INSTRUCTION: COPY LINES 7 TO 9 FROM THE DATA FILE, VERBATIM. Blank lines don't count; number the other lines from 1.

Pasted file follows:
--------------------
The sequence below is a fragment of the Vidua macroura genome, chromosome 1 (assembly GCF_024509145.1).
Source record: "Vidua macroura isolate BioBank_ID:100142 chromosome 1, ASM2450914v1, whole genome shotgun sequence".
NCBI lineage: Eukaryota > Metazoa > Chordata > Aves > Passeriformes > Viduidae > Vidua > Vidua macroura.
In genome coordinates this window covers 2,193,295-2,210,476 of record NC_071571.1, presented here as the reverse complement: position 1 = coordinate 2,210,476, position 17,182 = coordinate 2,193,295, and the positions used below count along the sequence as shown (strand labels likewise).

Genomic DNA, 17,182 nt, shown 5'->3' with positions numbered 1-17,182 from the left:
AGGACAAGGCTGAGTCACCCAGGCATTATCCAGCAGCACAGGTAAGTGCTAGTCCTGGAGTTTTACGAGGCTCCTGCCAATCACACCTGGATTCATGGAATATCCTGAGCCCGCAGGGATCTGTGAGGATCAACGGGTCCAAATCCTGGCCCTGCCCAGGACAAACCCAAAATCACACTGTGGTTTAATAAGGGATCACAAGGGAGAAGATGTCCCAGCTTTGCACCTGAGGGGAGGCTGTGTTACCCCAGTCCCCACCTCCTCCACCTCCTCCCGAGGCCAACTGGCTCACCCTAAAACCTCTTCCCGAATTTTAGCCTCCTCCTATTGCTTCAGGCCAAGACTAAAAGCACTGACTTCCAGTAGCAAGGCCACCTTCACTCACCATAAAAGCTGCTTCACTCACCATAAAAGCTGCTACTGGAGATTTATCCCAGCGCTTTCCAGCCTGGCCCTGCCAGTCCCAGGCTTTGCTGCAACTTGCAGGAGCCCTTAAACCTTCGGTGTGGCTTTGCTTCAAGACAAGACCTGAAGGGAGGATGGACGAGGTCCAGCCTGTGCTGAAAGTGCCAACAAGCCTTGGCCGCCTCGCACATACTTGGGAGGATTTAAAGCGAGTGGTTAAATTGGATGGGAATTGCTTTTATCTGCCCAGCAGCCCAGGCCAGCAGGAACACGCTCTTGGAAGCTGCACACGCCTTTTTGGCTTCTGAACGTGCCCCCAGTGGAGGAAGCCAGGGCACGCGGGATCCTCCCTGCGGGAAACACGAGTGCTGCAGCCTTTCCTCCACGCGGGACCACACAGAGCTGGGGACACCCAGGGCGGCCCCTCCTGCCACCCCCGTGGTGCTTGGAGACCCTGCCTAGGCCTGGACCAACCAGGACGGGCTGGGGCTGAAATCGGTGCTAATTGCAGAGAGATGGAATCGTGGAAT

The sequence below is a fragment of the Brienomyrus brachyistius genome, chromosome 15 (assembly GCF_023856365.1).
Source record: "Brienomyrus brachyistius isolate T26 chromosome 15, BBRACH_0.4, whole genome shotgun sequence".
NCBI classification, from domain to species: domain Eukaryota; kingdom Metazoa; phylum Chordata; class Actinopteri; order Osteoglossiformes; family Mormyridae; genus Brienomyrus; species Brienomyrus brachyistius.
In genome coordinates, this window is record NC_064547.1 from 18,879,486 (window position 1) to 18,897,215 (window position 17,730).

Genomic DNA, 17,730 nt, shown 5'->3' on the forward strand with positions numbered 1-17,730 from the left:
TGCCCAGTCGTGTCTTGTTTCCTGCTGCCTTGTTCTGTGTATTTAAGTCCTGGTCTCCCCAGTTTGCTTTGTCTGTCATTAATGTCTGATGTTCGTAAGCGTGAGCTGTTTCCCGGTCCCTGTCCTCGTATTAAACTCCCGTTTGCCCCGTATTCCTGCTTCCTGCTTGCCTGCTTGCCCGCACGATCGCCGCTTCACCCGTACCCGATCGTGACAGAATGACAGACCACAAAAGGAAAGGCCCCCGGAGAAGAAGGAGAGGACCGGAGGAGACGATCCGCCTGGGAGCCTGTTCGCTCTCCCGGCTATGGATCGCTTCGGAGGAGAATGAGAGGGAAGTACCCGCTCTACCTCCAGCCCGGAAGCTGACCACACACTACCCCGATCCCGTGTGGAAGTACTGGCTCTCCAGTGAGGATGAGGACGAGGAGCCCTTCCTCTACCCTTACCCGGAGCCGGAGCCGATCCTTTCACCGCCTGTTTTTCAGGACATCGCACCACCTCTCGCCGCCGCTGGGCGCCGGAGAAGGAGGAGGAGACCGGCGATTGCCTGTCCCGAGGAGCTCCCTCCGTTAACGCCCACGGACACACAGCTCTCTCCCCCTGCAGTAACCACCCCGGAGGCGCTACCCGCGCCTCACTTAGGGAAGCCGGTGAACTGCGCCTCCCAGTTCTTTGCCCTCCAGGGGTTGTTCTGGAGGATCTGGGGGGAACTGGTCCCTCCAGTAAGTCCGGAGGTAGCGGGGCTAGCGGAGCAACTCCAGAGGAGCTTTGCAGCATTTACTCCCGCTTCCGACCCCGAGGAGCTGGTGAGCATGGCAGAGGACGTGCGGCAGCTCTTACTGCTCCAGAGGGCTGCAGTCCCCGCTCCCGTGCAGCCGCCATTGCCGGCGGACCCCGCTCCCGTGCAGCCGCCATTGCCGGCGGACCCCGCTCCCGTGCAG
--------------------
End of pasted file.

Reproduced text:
The sequence below is a fragment of the Brienomyrus brachyistius genome, chromosome 15 (assembly GCF_023856365.1).
Source record: "Brienomyrus brachyistius isolate T26 chromosome 15, BBRACH_0.4, whole genome shotgun sequence".
NCBI classification, from domain to species: domain Eukaryota; kingdom Metazoa; phylum Chordata; class Actinopteri; order Osteoglossiformes; family Mormyridae; genus Brienomyrus; species Brienomyrus brachyistius.